The High-Headed King

Hey, Toli here with another of Toli’s Tall Tales. But first, Crimson says I’ve to apologise for taking so long. See, what might seem like procrastination was me being lost in double indecision. The one was mine: which of the tales next to tell, to look east or to west. The other was Gudeta’s (the priest’s wine-lipped daughter): whether to allow me to chase her, or to remain chaste. Well, in short, the chase being on, what to expect; a youth’s not a youth for long. But here I am again, ready to tell – and in the meantime I’ve had me what Gudeta’s godly father called ‘a modicum of hedge-you-cashun’. So . . .

The High-Headed King

Now this tale begins a long time ago, in a land beyond the German Sea, in a land beyond the Germanic kings, in a land beyond the dark and wide Murk Wood – even beyond the great river Tanaquisl – there, between the solid-deep frost of the north and the south-fringing high mountains, lay a land of marvels. They say there dwelt a great many races of men, each with their own Babel-twisted tongue that no other could understand, each with their own king, with their king’s own domain. They say there dwelt tall hefty giants, and dainty dwarfs, and, ay, even blue men. They say there dwelt all manner of strange creatures, including plenty of dragons.

So what was the name of this marvel-filled place?

It best is known to us here in the west by the name the Vanir used of it. They, the Vanir, dwelt along the banks of the great river Tanaquisl. They called this land of marvels, Asaland, and its chief city was Asgard. Ay, you might have heard tell of it.

At that time, the city of Asgard was ruled by the Drotner, they being twelve temple priests who hourly sacrificed a hapless beast. And all people served them and all people obeyed (the Drotner, not the sacrificed beasts). For they were the judges of the people.

But, though ruled first by priests, there soon arose in Asaland a warrior, great and far-travelled. So many battles he’d won and kingdoms conquered that his name became like a by-word for victory. A charm, they say, to be uttered by warriors to ensure success on the blood-field. They believed that, when calling his name, the great warrior himself would mount a cloud-horse and race to his aid! And it wasn’t only victory his name would give them, but even without it, it gave them protection. I suppose those folks hadn’t yet heard of the Church God.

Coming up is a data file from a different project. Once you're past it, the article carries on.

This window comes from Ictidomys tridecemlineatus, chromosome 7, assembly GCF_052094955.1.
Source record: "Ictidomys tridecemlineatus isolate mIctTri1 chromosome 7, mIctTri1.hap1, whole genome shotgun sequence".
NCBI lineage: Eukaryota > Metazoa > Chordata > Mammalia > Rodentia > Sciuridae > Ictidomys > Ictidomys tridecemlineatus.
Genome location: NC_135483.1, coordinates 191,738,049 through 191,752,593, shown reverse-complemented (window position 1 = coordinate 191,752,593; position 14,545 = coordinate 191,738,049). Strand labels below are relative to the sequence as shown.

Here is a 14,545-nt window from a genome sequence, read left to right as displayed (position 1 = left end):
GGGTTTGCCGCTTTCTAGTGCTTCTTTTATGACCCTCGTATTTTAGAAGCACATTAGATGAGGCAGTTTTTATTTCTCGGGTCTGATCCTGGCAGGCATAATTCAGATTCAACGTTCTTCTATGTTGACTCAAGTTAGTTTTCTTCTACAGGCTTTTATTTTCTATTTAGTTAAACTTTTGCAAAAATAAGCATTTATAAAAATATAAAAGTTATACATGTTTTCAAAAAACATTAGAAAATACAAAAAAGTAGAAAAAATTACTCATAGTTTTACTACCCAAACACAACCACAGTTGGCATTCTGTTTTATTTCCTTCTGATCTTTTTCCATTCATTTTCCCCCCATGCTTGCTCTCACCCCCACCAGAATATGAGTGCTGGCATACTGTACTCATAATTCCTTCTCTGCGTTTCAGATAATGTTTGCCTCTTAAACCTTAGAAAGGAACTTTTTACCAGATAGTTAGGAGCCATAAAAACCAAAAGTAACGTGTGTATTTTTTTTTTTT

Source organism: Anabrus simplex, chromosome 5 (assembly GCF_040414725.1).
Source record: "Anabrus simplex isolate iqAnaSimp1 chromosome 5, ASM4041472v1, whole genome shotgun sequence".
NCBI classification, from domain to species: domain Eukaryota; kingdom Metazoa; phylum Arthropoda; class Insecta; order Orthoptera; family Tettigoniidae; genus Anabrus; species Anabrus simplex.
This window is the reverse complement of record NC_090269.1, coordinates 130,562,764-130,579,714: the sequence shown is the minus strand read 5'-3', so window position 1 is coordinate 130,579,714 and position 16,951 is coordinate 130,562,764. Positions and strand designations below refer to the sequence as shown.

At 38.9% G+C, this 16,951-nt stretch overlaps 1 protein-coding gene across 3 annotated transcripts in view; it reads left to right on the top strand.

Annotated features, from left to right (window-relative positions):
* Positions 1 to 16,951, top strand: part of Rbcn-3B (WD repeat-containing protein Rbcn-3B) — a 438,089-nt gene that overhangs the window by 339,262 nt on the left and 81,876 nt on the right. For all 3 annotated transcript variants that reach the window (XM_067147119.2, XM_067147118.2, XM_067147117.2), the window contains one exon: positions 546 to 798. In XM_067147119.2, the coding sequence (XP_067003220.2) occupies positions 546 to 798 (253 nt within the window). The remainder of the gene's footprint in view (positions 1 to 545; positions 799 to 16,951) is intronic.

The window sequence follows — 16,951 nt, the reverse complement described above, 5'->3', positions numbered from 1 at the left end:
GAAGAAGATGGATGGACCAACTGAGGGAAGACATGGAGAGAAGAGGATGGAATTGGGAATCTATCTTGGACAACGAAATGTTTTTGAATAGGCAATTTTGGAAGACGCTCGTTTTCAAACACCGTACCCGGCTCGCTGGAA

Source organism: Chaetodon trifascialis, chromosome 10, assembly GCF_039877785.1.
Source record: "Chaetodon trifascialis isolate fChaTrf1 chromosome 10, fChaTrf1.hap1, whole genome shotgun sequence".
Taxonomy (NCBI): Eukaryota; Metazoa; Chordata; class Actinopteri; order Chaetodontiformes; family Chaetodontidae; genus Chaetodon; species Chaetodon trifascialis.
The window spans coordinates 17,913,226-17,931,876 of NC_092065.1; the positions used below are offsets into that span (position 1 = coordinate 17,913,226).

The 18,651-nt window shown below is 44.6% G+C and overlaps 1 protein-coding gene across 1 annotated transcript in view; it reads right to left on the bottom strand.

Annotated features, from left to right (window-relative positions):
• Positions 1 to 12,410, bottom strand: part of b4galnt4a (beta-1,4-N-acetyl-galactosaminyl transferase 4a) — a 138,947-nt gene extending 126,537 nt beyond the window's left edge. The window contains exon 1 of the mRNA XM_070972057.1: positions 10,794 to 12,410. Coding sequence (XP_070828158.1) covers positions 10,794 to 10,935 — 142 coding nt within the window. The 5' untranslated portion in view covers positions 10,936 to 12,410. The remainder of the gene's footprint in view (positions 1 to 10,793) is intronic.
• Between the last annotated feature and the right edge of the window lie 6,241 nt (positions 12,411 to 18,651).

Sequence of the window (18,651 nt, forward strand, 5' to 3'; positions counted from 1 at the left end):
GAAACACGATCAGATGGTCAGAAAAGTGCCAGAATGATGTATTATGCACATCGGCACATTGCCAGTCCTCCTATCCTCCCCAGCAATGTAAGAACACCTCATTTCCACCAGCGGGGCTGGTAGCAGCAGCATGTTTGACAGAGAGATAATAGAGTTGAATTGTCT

But what was his name, this greatest of warriors?

It was At-Rider and Battle-Enhancer; it was Helmet-Bearer and Hawk-Protector; it was Spear-Shaker, -Inviter, -Charger, and –Master; it was Blusterer, Roarer and Yeller; it was Horse-wolf, and Bear; it was Wide-Famed and Victory-Giver. It was the Great Woden.

Now, while the Drotner continued their rule of Asgard, the city, Woden the Splendid took the rule of elsewhere in Asaland – and none complained of it. But he didn’t govern his kingdom alone. Na, his brothers, Ve and Vili, acted as regents when Woden must go a great distance, and be a long while away. Though, once, when Woden was particularly long absent, and the people of Asaland feared he’d not return, his brothers were over-fast in acting. They divided their brother’s domain between them and even took turns to act the husband to Woden’s libidinous wife – she named Frigg. But Woden swiftly retrieved her upon his return. I don’t have the tale of what he did to his brothers. It is, anyway, a side-turn.

Then came a day when news reached Woden, brought him by his ravens. The Roman chiefs, who’d arisen in the south, now were tramping the lands and subduing the people. This had set the lands in turmoil, and many were the chiefs that fled their domains. This surely was an invitation for Woden to enter and replace them. But first he’d a problem. Those emptying lands lay west of Murk Wood. And between Asaland and Murk Wood lurked the Vanir on the banks of Tanaquisl, as solid a barrier to his plans as . . . as a chain of great Norman castles. If Woden was to take the lands beyond Murk Wood, first he must defeat the Vanir.

And so Woden gathered a great army about him and set out to the west. He thought it’d be easy, what with his might. Ah, but the Vanir already knew all Woden’s plannings – told them, likely, by Freya’s hawk-birds. And so they, too, had gathered a fierce armed host, for defence of their Vanaland.

Now, you’d expect, what with Woden being the greatest warrior, the victory-ensurer, the mighty spear-shaker and wielder, that the Æsir would easily have the field. But it weren’t so. See, the Vanir had a trick or two, too, they being renowned as sorcerers, skilled in magic arts. So the days ended with the field this way and that, with neither side long-holding the title.

But, as you can imagine, great was the damage along the border-rims of both the Vana- and the Asa-lands – as ever is in a long-sweated battle. And Woden, Wise Ruler, cared for his people. He feared soon they’d have no cattle, no sheep nor goats, no rye, oats or wheat, no huts to hide-out in, nothing at all, so great the war-ravage. So he called a halt to hostilities, he called for a truce. The Vanir did not complain.